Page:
1.1. Patients and Methods

Group 1 included 132 patients (82 M/50 F) diagnosed with HCC in the period between 2003 and 2008. In Group 2, there were 119 patients (82 M/37 F) with HCC diagnosed between 2013 and 2018. For all patients, the following data were recorded at HCC diagnosis: age, sex, and the data from a dedicated standard questionnaire investigating the presence of diabetes mellitus, arterial hypertension, cardiovascular disease, the use of any hepatotoxic drugs, and alcohol consumption. Serum markers of hepatitis B and C viruses, anti-HDV (in HBsAg positive subjects), serum AFP levels, and the main parameters of liver function, serum ferritin, and iron levels were assayed by standard commercially available kits with an automated analyzer. In the absence of a viral or alcoholic pathology, autoantibodies were also assayed: antinuclear (ANA), antismooth muscle (ASMA), anti-Microsomal Liver Kidney Microsome-1 (anti-LKM1), antimitochondrial (AMA), perinuclear antineutrophil cytoplasmic (pANCA), and antitrypsin alpha-1.

1.2. HCC Diagnosis

Group 1 patients were diagnosed in accordance with the AASLD 2005 criteria [28], while in Group 2 patients the EASL 2012 and AISF 2013 guidelines criteria were followed [29, 30]. HCC staging was assessed using the Barcelona Clinic Liver Cancer staging system (BCLC) [31, 32]. Histology: the diagnosis was histological in 55% of the Group 1 patients and in 9.2% of the Group 2 patients.

1.3. Liver Cirrhosis Diagnosis

In both periods, liver cirrhosis diagnosis was based on histological findings or unequivocal clinical and biochemical signs, associated with at least one positive imaging technique (ultrasound or computerized tomography). Only in 27% of the patients in Group 2 was elastography (Fibroscan Echosens) also used. The staging of cirrhosis was based on the Child-Pugh score [33].

1.4. Alpha-Fetoprotein

Alpha-fetoprotein (AFP) values >200 ng/ml were considered diagnostic, in accordance with the AASLD 2005 guidelines. AFP values were also classified according to the following cut-offs: 0–20 ng/ml, 21–200 ng/ml, 200–400 ng/ml, and >400 ng/ml. The 20 ng/ml cut-off was used since this is the limit value considered by the method kit, 200 ng/ml is the cut-off considered diagnostic by the AASLD 2005 guidelines, and 400 ng/ml is the cut-off in the EASL 2001 guidelines.

1.5. Classification Based on Viral/Nonviral Etiology

(1)HCV: anti-HCV positive patients(2)HBV: if patients were positive for HBV surface antigen (HBsAg) (only one patient was anti-HDV positive)(3)HBV/HCV: if they were positive for both HBsAg and anti-HCV(4)Nonviral: when HBsAg and anti-HCV virus markers were absent

Nonviral patients were divided into(a)Alcoholic: if the daily intake of ethanol was >40 g for women and >30 g for men, for more than 10 years, in the absence of other causes of liver damage(b)Post-NASH: in accordance with the AASLD [34] and defined metabolic guidelines(c)Other etiologies: including hemochromatosis, Wilson’s disease, antitrypsin alpha-1 deficiency, primary biliary cholangitis, and sclerosing cholangitis(d)Cryptogenic: if patients were not positive for HBsAg or anti-HCV antibodies, alcohol abuse, autoimmune, or genetic liver diseases. Finally, if the cryptogenic patients had an associated history of arterial hypertension, diabetes or obesity were included in this metabolic group.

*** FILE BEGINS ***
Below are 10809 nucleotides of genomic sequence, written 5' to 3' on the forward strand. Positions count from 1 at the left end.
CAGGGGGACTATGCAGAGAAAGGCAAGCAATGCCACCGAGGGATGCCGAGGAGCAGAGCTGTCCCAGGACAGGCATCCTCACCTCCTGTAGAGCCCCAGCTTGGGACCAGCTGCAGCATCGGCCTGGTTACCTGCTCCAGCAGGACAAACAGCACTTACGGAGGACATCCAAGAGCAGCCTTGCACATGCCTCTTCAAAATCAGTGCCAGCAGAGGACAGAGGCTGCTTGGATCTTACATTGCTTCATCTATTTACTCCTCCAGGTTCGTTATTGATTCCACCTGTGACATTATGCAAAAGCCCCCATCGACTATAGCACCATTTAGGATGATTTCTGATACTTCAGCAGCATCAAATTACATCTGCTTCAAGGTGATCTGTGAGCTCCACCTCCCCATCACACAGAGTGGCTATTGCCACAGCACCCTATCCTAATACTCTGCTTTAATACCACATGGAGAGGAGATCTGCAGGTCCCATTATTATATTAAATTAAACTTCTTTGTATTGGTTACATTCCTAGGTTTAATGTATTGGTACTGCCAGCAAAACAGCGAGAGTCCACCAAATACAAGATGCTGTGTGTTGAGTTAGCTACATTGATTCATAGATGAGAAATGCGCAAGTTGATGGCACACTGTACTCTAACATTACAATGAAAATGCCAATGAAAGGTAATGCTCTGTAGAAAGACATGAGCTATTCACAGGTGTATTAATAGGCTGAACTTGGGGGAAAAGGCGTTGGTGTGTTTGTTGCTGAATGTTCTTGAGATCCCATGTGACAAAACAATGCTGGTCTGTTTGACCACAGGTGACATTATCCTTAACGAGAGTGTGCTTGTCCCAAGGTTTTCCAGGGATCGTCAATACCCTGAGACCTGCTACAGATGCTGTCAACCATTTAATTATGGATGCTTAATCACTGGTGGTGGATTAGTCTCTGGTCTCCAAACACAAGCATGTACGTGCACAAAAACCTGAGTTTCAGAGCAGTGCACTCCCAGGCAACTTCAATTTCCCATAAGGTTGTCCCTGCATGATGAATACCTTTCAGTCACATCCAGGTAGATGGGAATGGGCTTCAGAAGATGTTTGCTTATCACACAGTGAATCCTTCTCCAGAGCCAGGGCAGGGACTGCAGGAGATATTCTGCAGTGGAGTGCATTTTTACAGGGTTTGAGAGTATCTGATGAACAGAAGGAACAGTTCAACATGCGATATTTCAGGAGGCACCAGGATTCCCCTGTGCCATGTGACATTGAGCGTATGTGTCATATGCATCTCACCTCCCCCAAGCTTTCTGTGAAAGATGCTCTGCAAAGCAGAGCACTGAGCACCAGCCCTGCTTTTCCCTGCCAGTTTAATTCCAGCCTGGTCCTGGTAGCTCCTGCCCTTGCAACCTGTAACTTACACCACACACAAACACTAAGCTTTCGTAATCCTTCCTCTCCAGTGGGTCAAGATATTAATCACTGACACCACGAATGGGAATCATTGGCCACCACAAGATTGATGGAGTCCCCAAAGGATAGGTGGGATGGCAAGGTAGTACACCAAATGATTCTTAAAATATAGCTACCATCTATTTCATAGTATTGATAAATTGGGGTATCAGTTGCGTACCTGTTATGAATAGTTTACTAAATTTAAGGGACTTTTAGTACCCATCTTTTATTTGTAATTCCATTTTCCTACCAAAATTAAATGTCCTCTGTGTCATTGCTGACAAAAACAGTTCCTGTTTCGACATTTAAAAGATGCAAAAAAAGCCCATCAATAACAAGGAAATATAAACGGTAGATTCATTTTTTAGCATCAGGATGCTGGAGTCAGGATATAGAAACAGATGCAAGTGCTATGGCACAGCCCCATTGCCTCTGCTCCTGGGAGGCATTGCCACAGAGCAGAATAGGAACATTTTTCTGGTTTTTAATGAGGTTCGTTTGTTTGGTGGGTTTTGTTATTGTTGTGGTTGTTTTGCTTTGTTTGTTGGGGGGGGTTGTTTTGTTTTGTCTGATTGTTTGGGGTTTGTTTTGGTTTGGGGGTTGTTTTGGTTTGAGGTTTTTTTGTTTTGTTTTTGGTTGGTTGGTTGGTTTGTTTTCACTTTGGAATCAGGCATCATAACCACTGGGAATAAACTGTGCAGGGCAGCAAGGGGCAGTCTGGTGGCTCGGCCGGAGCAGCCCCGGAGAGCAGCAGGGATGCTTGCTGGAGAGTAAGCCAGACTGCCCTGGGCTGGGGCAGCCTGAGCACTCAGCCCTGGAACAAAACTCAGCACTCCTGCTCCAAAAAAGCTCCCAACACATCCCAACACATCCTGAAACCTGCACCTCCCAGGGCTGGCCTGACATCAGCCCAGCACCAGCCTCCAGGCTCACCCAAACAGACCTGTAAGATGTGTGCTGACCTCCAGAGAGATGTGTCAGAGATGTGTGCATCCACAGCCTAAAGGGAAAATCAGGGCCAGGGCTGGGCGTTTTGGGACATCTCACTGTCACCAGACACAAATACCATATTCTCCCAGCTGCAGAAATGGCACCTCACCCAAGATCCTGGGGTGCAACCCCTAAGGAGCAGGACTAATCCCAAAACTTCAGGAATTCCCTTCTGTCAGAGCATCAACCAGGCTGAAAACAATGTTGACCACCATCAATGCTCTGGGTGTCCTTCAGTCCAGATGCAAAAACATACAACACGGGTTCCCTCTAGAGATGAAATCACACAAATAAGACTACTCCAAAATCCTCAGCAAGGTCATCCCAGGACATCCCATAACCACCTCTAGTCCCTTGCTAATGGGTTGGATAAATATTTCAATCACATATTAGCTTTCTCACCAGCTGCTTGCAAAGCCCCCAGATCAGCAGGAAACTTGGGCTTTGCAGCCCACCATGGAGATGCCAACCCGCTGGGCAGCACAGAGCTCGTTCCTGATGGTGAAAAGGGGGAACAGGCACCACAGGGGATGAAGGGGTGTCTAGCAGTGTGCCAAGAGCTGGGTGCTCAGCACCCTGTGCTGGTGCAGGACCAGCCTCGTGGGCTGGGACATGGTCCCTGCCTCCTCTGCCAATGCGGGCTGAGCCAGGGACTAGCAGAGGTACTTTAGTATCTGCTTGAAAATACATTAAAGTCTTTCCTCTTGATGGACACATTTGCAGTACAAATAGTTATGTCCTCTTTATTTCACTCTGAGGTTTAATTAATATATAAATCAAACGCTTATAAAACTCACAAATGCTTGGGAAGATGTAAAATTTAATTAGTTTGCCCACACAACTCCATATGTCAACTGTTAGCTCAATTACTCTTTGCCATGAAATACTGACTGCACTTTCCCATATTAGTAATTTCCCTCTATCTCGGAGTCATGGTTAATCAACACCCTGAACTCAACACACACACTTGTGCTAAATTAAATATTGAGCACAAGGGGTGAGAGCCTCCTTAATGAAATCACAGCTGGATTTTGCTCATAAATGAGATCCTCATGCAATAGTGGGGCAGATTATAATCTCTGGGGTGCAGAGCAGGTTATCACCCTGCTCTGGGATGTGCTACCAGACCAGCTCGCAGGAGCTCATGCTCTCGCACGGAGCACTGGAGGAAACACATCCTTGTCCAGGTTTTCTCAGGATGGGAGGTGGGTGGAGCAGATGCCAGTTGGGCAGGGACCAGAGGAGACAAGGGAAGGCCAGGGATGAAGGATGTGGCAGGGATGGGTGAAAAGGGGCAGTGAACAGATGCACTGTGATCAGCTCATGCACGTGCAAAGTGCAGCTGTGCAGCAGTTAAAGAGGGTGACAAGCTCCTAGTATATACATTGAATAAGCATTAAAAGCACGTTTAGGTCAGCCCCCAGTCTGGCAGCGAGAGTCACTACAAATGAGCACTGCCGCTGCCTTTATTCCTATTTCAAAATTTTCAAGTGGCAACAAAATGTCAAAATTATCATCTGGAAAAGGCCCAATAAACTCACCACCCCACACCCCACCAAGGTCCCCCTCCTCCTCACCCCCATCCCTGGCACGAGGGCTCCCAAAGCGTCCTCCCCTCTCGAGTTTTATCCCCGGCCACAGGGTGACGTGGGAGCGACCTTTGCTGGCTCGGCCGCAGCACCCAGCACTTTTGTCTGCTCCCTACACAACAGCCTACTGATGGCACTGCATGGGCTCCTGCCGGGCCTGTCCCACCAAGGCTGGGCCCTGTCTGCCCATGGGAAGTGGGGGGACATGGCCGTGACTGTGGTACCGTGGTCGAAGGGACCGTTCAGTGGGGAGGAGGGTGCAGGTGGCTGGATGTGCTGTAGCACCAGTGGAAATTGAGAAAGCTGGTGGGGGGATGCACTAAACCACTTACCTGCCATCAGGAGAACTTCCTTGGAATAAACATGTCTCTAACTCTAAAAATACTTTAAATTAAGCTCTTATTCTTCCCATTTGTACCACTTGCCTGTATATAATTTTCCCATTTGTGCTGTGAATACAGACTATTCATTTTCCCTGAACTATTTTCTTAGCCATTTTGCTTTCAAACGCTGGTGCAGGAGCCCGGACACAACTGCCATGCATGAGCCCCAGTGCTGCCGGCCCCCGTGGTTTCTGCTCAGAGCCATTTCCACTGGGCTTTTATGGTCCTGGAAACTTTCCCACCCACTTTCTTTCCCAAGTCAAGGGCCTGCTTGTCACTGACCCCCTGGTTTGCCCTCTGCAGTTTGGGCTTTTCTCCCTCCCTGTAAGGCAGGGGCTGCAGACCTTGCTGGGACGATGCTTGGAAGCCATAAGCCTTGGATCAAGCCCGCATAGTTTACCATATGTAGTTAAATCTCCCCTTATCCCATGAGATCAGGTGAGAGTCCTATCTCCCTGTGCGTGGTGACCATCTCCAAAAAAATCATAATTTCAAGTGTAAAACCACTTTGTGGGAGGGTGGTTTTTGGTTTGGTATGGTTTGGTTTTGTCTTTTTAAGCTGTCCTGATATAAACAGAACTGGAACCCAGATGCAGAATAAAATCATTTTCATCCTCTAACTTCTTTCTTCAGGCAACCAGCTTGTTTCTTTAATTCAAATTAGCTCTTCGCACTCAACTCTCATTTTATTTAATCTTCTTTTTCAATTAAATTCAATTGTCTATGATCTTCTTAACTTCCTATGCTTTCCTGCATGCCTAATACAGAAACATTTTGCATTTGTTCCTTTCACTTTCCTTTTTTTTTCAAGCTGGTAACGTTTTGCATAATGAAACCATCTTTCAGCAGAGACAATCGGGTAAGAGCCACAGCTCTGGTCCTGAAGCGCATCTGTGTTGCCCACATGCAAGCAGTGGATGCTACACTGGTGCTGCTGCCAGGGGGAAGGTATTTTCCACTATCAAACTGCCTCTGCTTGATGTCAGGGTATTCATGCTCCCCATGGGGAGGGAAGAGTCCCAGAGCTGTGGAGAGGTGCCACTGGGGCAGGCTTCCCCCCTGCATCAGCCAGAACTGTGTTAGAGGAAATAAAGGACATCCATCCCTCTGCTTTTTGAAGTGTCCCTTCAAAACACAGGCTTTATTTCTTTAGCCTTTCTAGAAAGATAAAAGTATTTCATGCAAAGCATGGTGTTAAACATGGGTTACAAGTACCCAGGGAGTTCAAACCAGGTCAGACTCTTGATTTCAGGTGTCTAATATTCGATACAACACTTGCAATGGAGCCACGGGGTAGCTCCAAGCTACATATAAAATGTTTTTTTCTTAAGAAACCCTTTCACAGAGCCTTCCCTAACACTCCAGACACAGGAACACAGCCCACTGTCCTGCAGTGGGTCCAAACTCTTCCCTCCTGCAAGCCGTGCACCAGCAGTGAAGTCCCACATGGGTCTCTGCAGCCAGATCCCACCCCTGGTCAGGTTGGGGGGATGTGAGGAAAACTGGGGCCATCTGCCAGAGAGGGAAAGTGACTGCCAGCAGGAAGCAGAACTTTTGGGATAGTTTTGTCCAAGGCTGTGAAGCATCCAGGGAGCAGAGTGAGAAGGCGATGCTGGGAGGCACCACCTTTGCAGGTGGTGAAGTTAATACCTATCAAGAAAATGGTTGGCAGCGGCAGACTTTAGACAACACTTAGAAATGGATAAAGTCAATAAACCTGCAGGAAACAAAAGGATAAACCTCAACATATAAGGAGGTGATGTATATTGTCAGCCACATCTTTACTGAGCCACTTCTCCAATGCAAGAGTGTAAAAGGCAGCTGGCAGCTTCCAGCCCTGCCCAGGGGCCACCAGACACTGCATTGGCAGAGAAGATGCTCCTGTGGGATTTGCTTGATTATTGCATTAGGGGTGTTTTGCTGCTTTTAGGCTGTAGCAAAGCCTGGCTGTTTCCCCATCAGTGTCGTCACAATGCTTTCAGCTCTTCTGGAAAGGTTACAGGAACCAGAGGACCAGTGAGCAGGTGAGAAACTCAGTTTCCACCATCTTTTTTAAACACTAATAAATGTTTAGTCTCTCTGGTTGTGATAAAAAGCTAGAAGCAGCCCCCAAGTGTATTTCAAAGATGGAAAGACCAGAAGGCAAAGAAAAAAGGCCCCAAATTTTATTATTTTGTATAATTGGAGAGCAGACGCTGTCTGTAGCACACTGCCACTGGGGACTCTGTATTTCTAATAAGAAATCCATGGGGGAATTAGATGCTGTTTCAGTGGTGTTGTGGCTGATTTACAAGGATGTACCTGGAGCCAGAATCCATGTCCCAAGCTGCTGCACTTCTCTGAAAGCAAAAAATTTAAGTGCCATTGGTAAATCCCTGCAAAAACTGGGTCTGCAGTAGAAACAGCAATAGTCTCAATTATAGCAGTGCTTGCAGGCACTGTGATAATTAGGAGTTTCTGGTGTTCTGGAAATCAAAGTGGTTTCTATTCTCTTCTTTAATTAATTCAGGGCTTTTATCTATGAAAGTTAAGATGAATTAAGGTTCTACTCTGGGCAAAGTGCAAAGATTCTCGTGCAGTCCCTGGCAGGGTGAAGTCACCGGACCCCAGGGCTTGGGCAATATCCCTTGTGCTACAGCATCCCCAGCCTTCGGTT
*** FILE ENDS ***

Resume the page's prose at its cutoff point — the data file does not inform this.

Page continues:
Seven Group 2 patients had a mixed HCV and alcoholic etiology.

1.6. Statistical Analysis

Continuous variables are expressed as mean ± standard deviation, and dichotomous variables (present/absent or yes/no) as number and percentage. To evaluate differences in the means and frequencies between the two groups, Student’s t-test, χ2 test, and Fisher’s exact test were used. Spearman’s rank correlation coefficient was used where appropriate. The data were significant if .

2. Results

Table 1 shows the demographic features of the two groups, analyzed both globally and also divided according to etiology.


Group 1Group 2<
nM/FAgenM/FAge

13282/5069.0 ± 8.012083/3771.0 ± 9.00.05
HCV10662/4470.1 ± 7.37848/3072.1 ± 7.70.05
HBV1110/168.4 ± 3.1109/167.0 ± 7.2ns
B/C32/171.3 ± 3.321/158.1 ± 10.2ns
N. vir.128/469.0 ± 9.077/070.0 ± 9.01ns

Male sex was prevalent in both groups, but without a statistically significant difference (61.1% versus 69%, ). The average age, for all causes, was significantly higher in the Group 2 patients (). When age was assessed in relation to etiology, HCV patients in the 2003–2008 period were younger (). In HBV patients, on the other hand, the mean age in Group 2 was significantly lower (68.4 ± 3.1 versus 57.7 ± 17 years; ). In the second group, four patients were immigrants from non-European countries (3 from sub-Saharan Africa, 1 from Pakistan). After eliminating these 4 patients from the group data, the average age of HBV in Group 2 rose to 67 ± 7.2 years and was similar to the one of Group 1 (). The age of the immigrant HBV patients ranged between 16 and 40 years, and none of them were consuming alcohol. In Group 1, there were no immigrants.

When we compared the prevalence of HCV-related HCC in the two periods, it was found to be significantly lower in Group 2 than in Group 1 (65% versus 80.3%, respectively, ). On the other hand, nonviral HCC was significantly higher in Group 2 versus Group 1 (17% versus 9%; ) (Figure 1).

In both periods, HBV prevalence was 8.3%, although after removing the immigrant patient data from the second period, prevalence dropped to 5.8%, but without reaching statistical significance.